Editor's advice: when in doubt about copy art, always run with a hot babe, such as Ann-Margrock, as captured by Norman Rockwell for Stagecoach's stunning 1966 campaign.
Twilight Time’s latest DVD release is the 1966 remake of the classic 1939 John Ford western Stagecoach, of which I may have seen decades ago, but only recall the famous horse-jumping stunt where a man jumps from one team of horses to another while the stagecoach is barreling ahead at top speed.
Knowing Fox’ ’66 film was a remake, the question that often goes through a reviewer’s head is ‘Should I see the original?’ and my answer here was fast and flat: NO!
I felt in this case the lack of prior knowledge was a positive simply because I could watch the film with fresh eyes, no context of its illustrious predecessor, and assess the film based on its merits as a mid-sixties studio western with all the inherent clichés typical of the era when a studio was trying to wrangle audiences into cinemas with a familiar property, starring a multi-generational cast picked from classic & current films, and TV.
The inclusion of TV stars or newcomers emerging from TV onto the big screen isn’t new – James Dean began his rise to stardom by honing his craft on live teleplays during the Idiot Box’s Golden Years before Rebel Without a Cause (1953) – but the sixties was a significant decade where TV stars crossed over into films and / or were moving between mediums until things professionally clicked – like David Janssen appearing in several classic shows over his career – Richard Diamond (1957-1960), The Fugitive (1963-1967) – and popping up in the odd feature film, such as Albert Zugsmith’s heartwarming family film (ahem…) Dondi (1961), the genuinely good suspense film Warning Shot (1967), and co-starring in the prestigious (but deadly dull) Papal potboiler The Shoes of the Fisherman (1968).
Stagecoach was packaged no differently than a present day film in order to draw in the broadest possible audience, but it had the big hurdle of standing on its own in spite of the shadow of Ford’s ’39 film looming close by. Hollywood always reworked classic properties and concepts into ‘new’ movies, but remaking Stagecoach was akin to a new Wizard of Oz or Gone With the Wind – two other films made during that magic year of 1939.
Hollywood did try and evoke the spirit of its classics now and then – witness MGM building up the publicity pap for Raintree County (1957) like a new GWTW for a new generation – but Stagecoach marked a rare decision to remake something a genre’s fans felt was so pure, you just shouldn’t touch it.
MGM had in fact tried it to some extent with Mutiny on the Bounty, remaking the 1935 film in 1962 on a massive scale – and like Stagecoach, it shared one key commonality: they kept the title, which was to some extent a viable commercial brand. It worked for Dr. Jekyll and Mr. Hyde in 1931 and 1941 for MGM, but Stagecoach was part of the 1939 club, which to some extent meant critics, genre fans, John Wayne fans, and John Ford acolytes would watch the film and pass judgments with a specific bias in 1966.
The film has been hard to come by in the past, so TT’s DVD gives the film a new life in its best incarnation to date, and viewers can judge for themselves whether time has been kind to the efforts of the film’s makers, or whether it still has the power to create an upset. I found it had flaws based in more practical areas of scriptwriting and direction, which are detailed in the review [M].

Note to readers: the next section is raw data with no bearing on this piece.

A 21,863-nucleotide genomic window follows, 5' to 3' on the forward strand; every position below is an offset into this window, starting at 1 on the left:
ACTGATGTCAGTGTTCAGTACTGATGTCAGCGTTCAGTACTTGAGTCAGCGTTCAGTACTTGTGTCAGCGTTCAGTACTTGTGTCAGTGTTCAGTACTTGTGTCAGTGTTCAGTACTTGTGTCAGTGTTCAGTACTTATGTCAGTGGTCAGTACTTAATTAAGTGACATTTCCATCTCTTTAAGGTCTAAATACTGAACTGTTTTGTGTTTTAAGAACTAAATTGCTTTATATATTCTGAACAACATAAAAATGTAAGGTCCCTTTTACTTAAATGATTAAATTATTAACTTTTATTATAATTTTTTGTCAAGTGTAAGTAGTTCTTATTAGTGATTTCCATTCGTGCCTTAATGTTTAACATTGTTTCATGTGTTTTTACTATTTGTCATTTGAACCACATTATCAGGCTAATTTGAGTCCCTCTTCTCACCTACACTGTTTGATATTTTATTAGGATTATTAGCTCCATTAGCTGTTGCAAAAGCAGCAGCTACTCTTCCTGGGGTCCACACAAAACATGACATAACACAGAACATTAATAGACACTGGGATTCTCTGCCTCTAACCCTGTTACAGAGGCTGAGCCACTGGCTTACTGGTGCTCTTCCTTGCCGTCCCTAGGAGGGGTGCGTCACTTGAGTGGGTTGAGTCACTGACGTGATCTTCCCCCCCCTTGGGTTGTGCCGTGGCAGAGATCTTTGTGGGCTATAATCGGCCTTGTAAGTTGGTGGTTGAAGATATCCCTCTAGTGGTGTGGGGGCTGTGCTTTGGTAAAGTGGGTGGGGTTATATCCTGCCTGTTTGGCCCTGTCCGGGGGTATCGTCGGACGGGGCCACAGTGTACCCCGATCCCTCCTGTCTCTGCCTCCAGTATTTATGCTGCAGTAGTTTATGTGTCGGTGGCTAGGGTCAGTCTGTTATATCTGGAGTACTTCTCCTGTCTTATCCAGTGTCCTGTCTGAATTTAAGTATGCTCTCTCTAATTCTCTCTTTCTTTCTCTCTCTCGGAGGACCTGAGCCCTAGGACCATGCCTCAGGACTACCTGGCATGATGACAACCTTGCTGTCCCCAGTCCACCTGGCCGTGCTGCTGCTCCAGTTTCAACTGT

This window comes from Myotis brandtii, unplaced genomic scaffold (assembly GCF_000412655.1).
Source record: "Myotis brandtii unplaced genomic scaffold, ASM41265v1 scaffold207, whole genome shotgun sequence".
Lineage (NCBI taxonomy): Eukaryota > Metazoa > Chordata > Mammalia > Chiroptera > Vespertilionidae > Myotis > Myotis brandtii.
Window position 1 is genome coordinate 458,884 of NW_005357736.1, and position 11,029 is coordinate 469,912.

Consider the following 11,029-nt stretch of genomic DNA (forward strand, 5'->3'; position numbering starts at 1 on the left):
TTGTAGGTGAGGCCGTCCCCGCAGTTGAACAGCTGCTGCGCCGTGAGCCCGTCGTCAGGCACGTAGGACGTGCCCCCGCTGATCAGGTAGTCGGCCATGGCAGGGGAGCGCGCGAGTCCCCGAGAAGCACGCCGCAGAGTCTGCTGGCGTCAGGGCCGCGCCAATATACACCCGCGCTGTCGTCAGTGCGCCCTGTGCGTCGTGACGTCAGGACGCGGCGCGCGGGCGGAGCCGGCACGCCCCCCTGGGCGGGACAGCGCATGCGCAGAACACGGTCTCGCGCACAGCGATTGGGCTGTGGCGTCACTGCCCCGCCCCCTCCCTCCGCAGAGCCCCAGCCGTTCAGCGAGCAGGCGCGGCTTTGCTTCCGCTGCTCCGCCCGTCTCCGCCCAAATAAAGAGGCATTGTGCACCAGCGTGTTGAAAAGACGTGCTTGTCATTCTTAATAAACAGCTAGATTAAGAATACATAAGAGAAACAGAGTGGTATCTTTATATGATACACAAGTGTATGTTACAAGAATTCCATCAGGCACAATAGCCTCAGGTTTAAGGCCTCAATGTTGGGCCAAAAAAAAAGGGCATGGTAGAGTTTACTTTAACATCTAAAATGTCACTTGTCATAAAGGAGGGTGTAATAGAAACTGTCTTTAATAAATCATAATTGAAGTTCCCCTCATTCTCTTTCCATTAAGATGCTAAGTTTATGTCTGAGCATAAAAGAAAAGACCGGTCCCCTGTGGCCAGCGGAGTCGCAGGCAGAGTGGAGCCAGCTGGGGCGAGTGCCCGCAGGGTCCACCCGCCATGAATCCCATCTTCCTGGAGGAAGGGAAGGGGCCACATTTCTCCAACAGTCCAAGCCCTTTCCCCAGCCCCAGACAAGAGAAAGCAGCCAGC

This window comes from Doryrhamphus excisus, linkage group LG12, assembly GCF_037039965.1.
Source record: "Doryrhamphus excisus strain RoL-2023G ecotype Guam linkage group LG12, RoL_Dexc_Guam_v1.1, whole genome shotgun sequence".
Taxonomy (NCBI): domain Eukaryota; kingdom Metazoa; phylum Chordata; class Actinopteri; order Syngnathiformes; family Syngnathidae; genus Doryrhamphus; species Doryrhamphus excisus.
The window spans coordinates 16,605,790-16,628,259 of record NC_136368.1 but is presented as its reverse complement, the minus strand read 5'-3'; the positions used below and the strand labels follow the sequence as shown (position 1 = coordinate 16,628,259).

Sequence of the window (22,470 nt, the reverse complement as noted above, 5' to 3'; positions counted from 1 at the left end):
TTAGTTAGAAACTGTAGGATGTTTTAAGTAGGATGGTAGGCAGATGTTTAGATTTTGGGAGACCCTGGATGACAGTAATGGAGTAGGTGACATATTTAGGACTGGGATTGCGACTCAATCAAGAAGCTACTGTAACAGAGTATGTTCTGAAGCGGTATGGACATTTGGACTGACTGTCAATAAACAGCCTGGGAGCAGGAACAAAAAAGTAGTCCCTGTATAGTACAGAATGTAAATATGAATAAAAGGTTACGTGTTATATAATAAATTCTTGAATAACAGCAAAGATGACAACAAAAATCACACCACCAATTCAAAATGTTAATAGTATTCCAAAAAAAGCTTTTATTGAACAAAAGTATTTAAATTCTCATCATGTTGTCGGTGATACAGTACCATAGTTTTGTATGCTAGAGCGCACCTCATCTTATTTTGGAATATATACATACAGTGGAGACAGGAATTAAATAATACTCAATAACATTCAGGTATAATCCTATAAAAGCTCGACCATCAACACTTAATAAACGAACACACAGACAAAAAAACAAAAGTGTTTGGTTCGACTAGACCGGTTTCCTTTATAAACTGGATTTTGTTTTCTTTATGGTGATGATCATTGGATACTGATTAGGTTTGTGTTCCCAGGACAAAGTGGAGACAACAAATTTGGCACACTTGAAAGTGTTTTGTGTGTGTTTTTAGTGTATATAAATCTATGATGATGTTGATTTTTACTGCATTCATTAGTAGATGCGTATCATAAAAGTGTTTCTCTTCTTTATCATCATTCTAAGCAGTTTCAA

A big plus: it’s a gorgeous transfer from an equally gorgeous print, and as with prior TT DVDs, the film sports an isolated stereo track of Jerry Goldsmith’s music.
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Sticking with the topic of soundtracks, I erred in thinking Varese expanded CD of Marco Beltrami’s Mimic score came out last week – it streeted Oct. 10 – but it was gone and sold out from the label in 1.5 days, which doesn’t change my view that 1000 copies was a mistake. Perhaps the recording will make its way to CD again in 5 years…
Kritzerland just announced a 2-disc set of Chitty Chitty Bang Bang (1968), which will either be great news for the thousands of adults weaned on the film as kids, or something horrific. I tend to fall onto the childhood fan camp, as when I reviewed the film eons ago I was pleasantly surprised to find out it was more weird & surreal than I remembered, plus the child-catcher was still a terrifying thing to begold, and the script and songs sometimes contained little bits of adult subtext. (I also recall the toy car in which one could pull out the auto’s ‘bat wings’ so it could ‘fly.’) Yes, the title song is evil, but it could be worse: the film could’ve been scored by ABBA.
On FSM’s message board are more thorough details of the set’s contents, plus a link to an interview with CD producer Bruce Kimmel (whose First Nudie Musical is coming out on Blu-ray), and a link to a road tax advert that played on British (or Aussie?) TV referencing the film. (‘No Exceptions! No Excuses! No Escape’)
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This past Wednesday a genuinely rare 35mm print of Julian Roffman’s The Mask (1961) was screened at the TIFF Bell Lightbox, featuring an intro by the film’s curators, and a post-screening peek at the actual mask used in Canada’s first horror film + first 3D film + first film to make back its cost in presales prior to release + first film to be distributed internationally by a major American studio.
I’ll have thoughts on the screening, some media bits, and of course a review of Roffman’s film, plus his prior film, The Bloody Brood (1959) about murderous Beatniks, and the first film to star Peter Falk.
Oh, and those who've no idea who Ann-Margrock is, she's Ann-Margret's alter-ego in the wonderful world of The Flintstones. Ahem.
Mark R. Hasan, Editor
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